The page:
Hoshizuna no Hama 星砂の浜 or star-sand beach at Iriomote island 西表島. (1) The name derives from those unique sand grains, shaped in the form of little stars. Nearby Taketomi island 竹富島 is the most famous location for finding it, but the sand there has been filled into bottles ready to be bought by tourists, and it is very hard to find it there. (2) Iriomote’s star-sand beach on the other hand consist almost entirely of those grains. (3) Also, there is a facility for renting snorkeling sets which I would recommend without hestitating, because the shallow water and the coral reef you can literally walk into are fantastic spots for watching fishes in diverse color palettes.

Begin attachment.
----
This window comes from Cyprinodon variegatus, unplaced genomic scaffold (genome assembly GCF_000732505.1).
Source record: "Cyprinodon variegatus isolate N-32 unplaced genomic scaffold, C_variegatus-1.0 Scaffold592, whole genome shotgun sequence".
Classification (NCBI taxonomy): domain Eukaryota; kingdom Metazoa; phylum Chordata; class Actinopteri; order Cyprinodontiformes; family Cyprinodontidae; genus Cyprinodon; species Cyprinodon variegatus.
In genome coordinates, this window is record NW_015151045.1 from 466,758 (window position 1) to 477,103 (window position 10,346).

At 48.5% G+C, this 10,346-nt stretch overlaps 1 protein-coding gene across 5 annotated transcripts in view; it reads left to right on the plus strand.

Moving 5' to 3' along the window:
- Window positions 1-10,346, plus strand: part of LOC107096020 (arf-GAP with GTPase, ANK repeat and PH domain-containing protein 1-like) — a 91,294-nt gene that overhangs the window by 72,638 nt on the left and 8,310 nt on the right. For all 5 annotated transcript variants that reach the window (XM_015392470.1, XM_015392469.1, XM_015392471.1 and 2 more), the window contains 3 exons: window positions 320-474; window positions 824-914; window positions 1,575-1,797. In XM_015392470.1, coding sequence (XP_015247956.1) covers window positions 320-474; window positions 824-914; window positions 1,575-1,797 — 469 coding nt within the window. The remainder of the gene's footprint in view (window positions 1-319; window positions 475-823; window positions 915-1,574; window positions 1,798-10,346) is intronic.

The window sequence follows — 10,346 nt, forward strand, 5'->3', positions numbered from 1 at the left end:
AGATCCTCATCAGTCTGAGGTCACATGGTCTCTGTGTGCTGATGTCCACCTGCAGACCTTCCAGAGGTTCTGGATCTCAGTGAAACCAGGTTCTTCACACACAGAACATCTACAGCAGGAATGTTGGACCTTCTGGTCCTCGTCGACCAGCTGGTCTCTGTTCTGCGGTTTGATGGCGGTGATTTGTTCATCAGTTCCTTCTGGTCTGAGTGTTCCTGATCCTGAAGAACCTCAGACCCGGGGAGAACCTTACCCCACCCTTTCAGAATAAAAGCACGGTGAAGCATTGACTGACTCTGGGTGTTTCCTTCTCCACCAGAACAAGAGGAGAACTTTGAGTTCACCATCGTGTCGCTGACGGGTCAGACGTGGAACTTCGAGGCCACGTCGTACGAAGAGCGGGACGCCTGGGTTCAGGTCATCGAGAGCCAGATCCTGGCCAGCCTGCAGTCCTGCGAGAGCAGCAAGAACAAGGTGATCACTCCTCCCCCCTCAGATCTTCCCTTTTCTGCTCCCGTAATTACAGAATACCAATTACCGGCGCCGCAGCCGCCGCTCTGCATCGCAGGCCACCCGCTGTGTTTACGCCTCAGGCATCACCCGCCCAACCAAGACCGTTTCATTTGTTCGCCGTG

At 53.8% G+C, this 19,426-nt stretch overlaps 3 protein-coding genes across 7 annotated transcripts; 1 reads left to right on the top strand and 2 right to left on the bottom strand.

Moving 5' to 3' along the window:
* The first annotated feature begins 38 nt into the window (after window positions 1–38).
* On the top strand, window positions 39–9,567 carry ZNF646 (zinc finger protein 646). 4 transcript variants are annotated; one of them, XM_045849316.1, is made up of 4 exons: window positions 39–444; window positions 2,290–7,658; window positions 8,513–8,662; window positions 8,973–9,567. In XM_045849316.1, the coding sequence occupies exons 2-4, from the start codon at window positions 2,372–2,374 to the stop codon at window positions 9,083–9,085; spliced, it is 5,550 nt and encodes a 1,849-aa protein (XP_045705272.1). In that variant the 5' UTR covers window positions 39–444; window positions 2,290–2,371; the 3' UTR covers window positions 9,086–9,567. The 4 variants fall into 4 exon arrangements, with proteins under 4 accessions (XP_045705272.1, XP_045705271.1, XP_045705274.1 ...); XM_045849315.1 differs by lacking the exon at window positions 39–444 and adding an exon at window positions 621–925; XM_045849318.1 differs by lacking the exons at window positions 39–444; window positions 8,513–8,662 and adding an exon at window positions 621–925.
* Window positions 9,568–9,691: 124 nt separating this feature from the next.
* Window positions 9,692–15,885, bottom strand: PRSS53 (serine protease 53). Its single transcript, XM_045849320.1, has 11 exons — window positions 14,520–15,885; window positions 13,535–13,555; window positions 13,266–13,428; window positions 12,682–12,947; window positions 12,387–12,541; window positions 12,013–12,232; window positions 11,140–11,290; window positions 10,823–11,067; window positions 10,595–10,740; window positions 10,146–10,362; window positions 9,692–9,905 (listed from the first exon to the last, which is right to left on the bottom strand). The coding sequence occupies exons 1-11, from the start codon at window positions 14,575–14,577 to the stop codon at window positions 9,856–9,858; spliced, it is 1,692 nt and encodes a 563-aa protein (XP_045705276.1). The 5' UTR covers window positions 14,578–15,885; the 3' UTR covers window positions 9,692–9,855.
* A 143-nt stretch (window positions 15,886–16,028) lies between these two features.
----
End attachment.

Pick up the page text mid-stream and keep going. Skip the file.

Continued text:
By the way, the stars are not really “sand”. They are the remains of Foraminifera, small organisms who develop a calcium carbonate hull around their monocellular structure. So you’re kind of walking on corpses.
Among the exchange students of Kyoto University 京都大学 there was always one big argument going on, when it came to popular tourist sights in the city. There where those who fancied Rokuon-ji 鹿苑寺, better known as Kinkaku-ji 金閣寺 or golden pavillon. No doubt, the thing is shiny and stuff… but yet another rebuilt. Burned down in 1950 by a buddhist monk (for those interested, see Mishima Yukio’s 三島由紀夫 famous novel “Kinkakuji” 金閣寺) it has been rebuilt in 1955.